Will the real Lewis Black please stand up?

Lewis Black? photo #3My adoptive great-great-grandfather Lewis Black took on the air of an almost mythical ancestor when I was young. No one I’ve ever known knew Lewis personally (he died in 1901), but everyone seemed to know things about him and have things inherited from him. There’s no question he was a real person—I’ve got loads of research to back that up—but I’ve started to wonder if everything I’ve seen and heard about the man can truly be traced back to just one man—Lewis Black.

I started to suspect this a couple of decades ago, when any question I had about the original owner of any of several heirlooms from our Kansas roots was met with the same answer: “I’m pretty sure that belonged to Lewis Black.” And then came the photos.  Continue reading

Alonzo Bailey, an American industrialist

Alonzo Bailey's HouseWith the new year, I’d like to get back in the habit of writing more blog entries on family history. I thought that one way I might gather up steam is to profile some new ancestors that haven’t yet been featured on the pages on this blog.

To start things off, I thought I’d write up what I know or could learn about my great-great-great-grandfather Alonzo Bailey (1799-1867). I thought this would be a quick blog post to research and write, as I knew next to nothing about Alonzo when I started writing this post over a week ago, but I’ve since realized that I’ll need at least three blog posts to cover what I’ve learned about this previously mysterious yet now impressive and fascinating man. Because of the growing size of this post and the ongoing discoveries I’m making, I’ll declare this post done for now and will update it with new information as I find it.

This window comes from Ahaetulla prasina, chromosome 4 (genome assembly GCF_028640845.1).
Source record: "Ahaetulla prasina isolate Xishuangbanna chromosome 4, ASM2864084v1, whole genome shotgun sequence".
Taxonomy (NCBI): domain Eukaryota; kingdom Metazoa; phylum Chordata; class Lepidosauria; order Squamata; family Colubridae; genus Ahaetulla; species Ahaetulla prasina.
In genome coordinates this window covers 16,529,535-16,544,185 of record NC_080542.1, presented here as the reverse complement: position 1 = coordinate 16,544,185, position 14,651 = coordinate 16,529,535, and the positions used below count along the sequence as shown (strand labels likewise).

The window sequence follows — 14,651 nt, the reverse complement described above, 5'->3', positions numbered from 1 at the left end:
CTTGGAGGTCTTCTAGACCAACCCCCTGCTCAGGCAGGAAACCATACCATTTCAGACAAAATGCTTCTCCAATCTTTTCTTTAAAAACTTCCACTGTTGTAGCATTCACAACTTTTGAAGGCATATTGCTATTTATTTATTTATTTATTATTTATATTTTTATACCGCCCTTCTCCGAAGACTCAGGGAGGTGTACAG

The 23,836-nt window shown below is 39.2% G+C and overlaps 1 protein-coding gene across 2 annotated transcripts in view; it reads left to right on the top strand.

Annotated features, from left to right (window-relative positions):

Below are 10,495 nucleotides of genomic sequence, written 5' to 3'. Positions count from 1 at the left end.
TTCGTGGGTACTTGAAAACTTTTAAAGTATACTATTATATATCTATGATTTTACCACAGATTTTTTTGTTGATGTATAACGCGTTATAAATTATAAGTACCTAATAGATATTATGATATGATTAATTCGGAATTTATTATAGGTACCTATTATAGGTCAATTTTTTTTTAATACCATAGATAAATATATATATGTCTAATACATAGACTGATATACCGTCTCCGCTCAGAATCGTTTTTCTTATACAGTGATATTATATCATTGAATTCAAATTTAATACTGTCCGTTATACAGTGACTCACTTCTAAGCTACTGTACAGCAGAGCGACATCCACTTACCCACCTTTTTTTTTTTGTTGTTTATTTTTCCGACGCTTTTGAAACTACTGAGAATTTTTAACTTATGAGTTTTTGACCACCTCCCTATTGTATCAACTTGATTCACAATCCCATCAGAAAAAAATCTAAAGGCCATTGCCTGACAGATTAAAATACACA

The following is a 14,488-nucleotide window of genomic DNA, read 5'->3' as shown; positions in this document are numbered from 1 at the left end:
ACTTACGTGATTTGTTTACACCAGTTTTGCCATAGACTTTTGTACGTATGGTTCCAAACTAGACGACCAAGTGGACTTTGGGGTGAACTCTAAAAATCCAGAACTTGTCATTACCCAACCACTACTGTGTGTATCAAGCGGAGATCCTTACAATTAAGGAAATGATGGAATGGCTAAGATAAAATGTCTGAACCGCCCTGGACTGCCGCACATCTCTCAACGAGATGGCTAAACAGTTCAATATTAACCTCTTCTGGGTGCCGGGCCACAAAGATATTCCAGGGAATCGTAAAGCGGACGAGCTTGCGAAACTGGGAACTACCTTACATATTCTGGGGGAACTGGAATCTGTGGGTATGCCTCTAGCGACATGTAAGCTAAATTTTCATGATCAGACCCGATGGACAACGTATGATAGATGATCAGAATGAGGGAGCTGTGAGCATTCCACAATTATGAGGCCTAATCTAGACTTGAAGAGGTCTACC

Alonzo Bailey was born in Lebanon, Connecticut, on December 14, 1799, to William Bailey (1768-1848) and Lucretia Tracy (1774-1859). He was the eldest of a family that would grow to include six children—three sons and three daughters. Alonzo was the first-born child in William and Lucretia’s young family, and he appears to have been a honeymoon child, having been born nine months and a week after his parents were married on March 6, 1799, in Franklin, Connecticut. Continue reading

Luke McMurry and the University of Illinois

The Elephant, 1870Luke Robinson McMurry was a well-travelled and multifaceted person who had his fingers in a great many pies, as I continue to learn. I’ve noted elsewhere his childhood journey overland from Kentucky to Indiana, his migration to Illinois after marrying Elizabeth Miller, his appointment to the Executive Committee of the Agricultural Society of Effingham Countyhis wholesale millinery and straw goods business in Chicago, his founding of a narrow-gauge railroad in Effingham, Illinois, in 1867, his mysterious departure to Arkansas with his family, and his journey to the Washington territory with his sons several years after his wife died.